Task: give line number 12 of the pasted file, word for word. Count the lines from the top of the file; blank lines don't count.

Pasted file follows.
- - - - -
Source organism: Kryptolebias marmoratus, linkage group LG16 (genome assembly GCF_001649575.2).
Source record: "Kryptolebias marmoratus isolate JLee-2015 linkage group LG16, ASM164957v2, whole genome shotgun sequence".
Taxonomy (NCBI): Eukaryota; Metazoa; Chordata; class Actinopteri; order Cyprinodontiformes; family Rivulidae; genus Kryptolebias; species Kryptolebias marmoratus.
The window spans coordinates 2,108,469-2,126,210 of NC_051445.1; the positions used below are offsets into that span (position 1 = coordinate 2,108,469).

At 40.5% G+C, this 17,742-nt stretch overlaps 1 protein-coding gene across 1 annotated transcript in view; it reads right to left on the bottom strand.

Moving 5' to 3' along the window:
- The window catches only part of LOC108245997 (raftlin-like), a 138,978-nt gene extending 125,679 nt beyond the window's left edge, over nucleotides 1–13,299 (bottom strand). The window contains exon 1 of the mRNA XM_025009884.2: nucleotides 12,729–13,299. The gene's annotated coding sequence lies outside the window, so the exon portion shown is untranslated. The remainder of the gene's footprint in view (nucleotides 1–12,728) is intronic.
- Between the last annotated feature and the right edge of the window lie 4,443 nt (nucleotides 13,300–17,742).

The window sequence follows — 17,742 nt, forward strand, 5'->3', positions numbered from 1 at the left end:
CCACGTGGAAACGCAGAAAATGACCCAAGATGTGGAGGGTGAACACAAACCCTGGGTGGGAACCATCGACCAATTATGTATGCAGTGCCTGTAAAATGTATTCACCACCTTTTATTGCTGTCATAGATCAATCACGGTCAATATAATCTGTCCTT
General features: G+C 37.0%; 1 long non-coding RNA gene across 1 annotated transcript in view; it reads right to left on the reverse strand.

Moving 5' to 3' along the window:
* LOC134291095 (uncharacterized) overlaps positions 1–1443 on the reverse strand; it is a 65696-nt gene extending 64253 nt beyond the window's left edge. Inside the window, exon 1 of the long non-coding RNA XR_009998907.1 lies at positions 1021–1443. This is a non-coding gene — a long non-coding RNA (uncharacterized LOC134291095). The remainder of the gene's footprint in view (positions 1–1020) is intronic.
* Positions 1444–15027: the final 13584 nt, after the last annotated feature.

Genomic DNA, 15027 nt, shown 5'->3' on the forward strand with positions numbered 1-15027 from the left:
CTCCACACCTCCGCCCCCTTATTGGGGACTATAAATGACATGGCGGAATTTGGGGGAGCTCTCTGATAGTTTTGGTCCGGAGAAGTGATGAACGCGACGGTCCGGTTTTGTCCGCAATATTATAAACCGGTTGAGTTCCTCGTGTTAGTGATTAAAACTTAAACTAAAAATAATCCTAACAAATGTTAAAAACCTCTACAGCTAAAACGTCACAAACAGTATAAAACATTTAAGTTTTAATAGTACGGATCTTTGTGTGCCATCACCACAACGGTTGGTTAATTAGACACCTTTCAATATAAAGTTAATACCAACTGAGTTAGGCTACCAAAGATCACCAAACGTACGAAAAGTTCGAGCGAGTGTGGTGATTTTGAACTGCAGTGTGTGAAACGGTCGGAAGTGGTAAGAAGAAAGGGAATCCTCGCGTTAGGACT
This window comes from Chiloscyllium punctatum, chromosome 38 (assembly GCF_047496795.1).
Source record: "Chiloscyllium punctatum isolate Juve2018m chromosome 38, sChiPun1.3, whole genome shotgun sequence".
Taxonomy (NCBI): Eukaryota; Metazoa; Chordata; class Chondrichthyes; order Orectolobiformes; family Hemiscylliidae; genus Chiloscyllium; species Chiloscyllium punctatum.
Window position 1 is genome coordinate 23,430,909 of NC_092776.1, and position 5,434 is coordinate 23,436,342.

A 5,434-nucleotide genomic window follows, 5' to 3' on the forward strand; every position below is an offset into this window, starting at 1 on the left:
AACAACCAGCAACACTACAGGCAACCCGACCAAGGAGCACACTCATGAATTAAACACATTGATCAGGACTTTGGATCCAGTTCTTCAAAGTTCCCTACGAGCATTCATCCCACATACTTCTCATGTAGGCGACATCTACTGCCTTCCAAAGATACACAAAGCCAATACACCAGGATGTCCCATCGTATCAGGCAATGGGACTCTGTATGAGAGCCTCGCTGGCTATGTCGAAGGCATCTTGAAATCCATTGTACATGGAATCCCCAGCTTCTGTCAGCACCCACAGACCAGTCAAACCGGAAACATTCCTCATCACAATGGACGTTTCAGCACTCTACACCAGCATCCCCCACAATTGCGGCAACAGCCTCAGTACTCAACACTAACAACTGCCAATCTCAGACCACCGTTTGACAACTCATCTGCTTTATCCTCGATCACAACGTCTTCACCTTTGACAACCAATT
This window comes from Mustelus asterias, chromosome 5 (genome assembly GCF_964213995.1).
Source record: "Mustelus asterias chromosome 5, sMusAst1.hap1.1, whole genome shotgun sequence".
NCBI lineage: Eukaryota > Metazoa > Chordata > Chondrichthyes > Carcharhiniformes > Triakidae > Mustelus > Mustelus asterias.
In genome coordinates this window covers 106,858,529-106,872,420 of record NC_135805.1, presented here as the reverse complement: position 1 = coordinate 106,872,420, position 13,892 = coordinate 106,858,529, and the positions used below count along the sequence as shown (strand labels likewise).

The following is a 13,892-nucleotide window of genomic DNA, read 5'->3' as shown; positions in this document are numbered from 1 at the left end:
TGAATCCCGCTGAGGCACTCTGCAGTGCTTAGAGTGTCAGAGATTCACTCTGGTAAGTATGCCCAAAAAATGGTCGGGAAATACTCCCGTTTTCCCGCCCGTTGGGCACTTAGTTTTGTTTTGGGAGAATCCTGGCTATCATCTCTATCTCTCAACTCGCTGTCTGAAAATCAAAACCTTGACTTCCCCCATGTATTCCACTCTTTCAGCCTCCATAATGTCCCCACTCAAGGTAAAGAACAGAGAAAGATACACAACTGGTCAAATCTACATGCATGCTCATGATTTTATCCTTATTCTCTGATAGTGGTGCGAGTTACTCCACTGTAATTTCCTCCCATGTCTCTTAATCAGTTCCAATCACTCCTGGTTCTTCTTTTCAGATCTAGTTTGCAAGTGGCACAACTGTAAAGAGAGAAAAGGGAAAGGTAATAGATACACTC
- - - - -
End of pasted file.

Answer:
Moving 5' to 3' along the window: